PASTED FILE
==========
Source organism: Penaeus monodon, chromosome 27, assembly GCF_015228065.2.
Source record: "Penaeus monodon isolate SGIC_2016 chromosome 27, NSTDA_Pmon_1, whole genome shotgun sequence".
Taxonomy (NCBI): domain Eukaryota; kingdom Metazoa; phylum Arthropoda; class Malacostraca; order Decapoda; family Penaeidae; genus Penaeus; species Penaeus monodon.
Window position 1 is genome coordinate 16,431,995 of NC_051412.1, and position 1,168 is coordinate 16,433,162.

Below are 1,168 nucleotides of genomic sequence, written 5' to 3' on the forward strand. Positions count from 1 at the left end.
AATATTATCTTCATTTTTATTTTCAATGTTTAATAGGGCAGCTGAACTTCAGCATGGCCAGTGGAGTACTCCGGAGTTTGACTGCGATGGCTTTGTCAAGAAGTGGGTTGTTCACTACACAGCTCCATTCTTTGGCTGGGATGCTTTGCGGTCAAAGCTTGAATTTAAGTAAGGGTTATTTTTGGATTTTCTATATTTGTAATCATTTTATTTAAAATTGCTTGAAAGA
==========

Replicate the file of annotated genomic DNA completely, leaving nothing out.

Source organism: Penaeus monodon, chromosome 27, assembly GCF_015228065.2.
Source record: "Penaeus monodon isolate SGIC_2016 chromosome 27, NSTDA_Pmon_1, whole genome shotgun sequence".
Taxonomy (NCBI): domain Eukaryota; kingdom Metazoa; phylum Arthropoda; class Malacostraca; order Decapoda; family Penaeidae; genus Penaeus; species Penaeus monodon.
Window position 1 is genome coordinate 16,431,995 of NC_051412.1, and position 1,168 is coordinate 16,433,162.

Below are 1,168 nucleotides of genomic sequence, written 5' to 3' on the forward strand. Positions count from 1 at the left end.
AATATTATCTTCATTTTTATTTTCAATGTTTAATAGGGCAGCTGAACTTCAGCATGGCCAGTGGAGTACTCCGGAGTTTGACTGCGATGGCTTTGTCAAGAAGTGGGTTGTTCACTACACAGCTCCATTCTTTGGCTGGGATGCTTTGCGGTCAAAGCTTGAATTTAAGTAAGGGTTATTTTTGGATTTTCTATATTTGTAATCATTTTATTTAAAATTGCTTGAAAGA